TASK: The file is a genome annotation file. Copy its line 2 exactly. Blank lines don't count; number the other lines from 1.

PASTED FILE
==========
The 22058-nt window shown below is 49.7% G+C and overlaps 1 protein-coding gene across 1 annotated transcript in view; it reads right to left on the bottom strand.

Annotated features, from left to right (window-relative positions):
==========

Annotated features, from left to right (window-relative positions):